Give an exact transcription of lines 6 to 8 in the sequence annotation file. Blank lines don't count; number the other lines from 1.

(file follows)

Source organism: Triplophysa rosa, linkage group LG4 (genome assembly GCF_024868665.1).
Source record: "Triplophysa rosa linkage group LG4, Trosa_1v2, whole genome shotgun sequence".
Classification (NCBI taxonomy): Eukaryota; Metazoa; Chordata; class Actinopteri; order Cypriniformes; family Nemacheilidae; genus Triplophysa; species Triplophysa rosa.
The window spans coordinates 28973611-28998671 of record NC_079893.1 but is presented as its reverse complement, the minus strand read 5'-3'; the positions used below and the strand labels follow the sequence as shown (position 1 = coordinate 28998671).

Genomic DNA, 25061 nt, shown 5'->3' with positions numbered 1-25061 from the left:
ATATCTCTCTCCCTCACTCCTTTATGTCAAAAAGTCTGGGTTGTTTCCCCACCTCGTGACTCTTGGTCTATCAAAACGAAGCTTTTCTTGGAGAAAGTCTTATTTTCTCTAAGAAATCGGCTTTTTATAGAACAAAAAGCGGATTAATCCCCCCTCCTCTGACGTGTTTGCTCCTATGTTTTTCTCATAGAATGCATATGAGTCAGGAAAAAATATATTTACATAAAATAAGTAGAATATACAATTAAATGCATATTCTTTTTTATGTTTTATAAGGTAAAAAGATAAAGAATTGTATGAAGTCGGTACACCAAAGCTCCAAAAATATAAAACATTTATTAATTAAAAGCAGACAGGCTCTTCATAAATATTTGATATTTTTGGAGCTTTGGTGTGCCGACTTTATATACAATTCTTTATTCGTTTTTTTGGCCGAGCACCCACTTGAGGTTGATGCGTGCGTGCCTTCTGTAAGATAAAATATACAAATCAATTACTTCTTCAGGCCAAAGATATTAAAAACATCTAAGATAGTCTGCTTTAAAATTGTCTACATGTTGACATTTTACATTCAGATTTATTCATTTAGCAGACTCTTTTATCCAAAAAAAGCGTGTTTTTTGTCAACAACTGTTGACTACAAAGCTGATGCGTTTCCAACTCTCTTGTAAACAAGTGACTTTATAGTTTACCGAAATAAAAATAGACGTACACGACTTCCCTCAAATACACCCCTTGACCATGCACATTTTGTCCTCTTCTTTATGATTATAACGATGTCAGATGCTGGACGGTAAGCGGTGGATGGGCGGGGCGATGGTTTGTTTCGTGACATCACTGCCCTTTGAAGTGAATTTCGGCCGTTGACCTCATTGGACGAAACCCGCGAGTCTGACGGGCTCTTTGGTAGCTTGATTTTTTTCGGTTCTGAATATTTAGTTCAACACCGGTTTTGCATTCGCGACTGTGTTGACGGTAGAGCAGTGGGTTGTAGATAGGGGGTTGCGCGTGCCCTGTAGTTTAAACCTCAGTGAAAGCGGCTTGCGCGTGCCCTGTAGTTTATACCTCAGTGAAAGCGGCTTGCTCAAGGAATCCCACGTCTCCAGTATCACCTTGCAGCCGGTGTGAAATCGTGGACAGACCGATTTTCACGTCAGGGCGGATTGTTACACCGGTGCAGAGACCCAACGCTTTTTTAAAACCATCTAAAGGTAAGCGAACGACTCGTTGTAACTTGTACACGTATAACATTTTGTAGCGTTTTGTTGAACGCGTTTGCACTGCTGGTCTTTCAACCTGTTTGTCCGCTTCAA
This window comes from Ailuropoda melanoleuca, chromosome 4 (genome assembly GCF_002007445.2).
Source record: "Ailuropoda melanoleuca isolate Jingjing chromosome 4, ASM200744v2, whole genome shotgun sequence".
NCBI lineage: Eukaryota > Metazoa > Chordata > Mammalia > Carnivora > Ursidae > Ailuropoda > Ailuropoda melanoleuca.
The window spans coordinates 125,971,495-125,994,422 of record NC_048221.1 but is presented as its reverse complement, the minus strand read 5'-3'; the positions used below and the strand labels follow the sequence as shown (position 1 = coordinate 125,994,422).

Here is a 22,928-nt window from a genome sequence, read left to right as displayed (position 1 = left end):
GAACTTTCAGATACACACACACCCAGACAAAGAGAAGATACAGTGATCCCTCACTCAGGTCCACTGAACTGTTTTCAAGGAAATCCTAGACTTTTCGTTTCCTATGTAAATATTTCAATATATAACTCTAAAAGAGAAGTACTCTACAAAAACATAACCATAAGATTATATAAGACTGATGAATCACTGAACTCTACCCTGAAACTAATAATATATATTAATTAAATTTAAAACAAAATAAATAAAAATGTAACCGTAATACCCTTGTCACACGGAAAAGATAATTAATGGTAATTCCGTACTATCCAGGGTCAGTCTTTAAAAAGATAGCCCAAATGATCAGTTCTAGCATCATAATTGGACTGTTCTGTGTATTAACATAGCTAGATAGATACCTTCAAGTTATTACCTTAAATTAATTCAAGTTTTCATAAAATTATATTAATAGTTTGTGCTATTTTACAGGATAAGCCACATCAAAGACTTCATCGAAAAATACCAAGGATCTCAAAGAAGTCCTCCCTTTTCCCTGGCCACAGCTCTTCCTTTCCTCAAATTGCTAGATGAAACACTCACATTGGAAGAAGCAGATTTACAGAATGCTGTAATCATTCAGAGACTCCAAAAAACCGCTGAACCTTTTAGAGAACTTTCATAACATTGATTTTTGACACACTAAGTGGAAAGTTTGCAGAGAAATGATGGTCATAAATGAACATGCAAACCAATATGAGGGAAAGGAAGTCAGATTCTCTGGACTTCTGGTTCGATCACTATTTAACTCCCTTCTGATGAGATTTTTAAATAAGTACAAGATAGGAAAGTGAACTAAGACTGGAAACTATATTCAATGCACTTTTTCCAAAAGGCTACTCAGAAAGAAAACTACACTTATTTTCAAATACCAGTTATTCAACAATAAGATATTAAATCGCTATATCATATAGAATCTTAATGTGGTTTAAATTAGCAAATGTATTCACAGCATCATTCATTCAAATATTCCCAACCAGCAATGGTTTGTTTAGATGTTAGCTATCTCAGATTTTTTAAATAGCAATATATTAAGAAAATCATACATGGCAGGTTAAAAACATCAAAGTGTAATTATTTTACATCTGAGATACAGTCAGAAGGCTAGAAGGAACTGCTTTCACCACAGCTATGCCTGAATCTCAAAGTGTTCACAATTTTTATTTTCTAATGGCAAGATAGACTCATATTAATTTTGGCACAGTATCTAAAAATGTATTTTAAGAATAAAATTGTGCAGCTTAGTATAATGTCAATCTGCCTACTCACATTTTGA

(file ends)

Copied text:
ATATCTCTCTCCCTCACTCCTTTATGTCAAAAAGTCTGGGTTGTTTCCCCACCTCGTGACTCTTGGTCTATCAAAACGAAGCTTTTCTTGGAGAAAGTCTTATTTTCTCTAAGAAATCGGCTTTTTATAGAACAAAAAGCGGATTAATCCCCCCTCCTCTGACGTGTTTGCTCCTATGTTTTTCTCATAGAATGCATATGAGTCAGGAAAAAATATATTTACATAAAATAAGTAGAATATACAATTAAATGCATATTCTTTTTTATGTTTTATAAGGTAAAAAGATAAAGAATTGTATGAAGTCGGTACACCAAAGCTCCAAAAATATAAAACATTTATTAATTAAAAGCAGACAGGCTCTTCATAAATATTTGATATTTTTGGAGCTTTGGTGTGCCGACTTTATATACAATTCTTTATTCGTTTTTTTGGCCGAGCACCCACTTGAGGTTGATGCGTGCGTGCCTTCTGTAAGATAAAATATACAAATCAATTACTTCTTCAGGCCAAAGATATTAAAAACATCTAAGATAGTCTGCTTTAAAATTGTCTACATGTTGACATTTTACATTCAGATTTATTCATTTAGCAGACTCTTTTATCCAAAAAAAGCGTGTTTTTTGTCAACAACTGTTGACTACAAAGCTGATGCGTTTCCAACTCTCTTGTAAACAAGTGACTTTATAGTTTACCGAAATAAAAATAGACGTACACGACTTCCCTCAAATACACCCCTTGACCATGCACATTTTGTCCTCTTCTTTATGATTATAACGATGTCAGATGCTGGACGGTAAGCGGTGGATGGGCGGGGCGATGGTTTGTTTCGTGACATCACTGCCCTTTGAAGTGAATTTCGGCCGTTGACCTCATTGGACGAAACCCGCGAGTCTGACGGGCTCTTTGGTAGCTTGATTTTTTTCGGTTCTGAATATTTAGTTCAACACCGGTTTTGCATTCGCGACTGTGTTGACGGTAGAGCAGTGGGTTGTAGATAGGGGGTTGCGCGTGCCCTGTAGTTTAAACCTCAGTGAAAGCGGCTTGCGCGTGCCCTGTAGTTTATACCTCAGTGAAAGCGGCTTGCTCAAGGAATCCCACGTCTCCAGTATCACCTTGCAGCCGGTGTGAAATCGTGGACAGACCGATTTTCACGTCAGGGCGGATTGTTACACCGGTGCAGAGACCCAACGCTTTTTTAAAACCATCTAAAGGTAAGCGAACGACTCGTTGTAACTTGTACACGTATAACATTTTGTAGCGTTTTGTTGAACGCGTTTGCACTGCTGGTCTTTCAACCTGTTTGTCCGCTTCAA
This window comes from Ailuropoda melanoleuca, chromosome 4 (genome assembly GCF_002007445.2).
Source record: "Ailuropoda melanoleuca isolate Jingjing chromosome 4, ASM200744v2, whole genome shotgun sequence".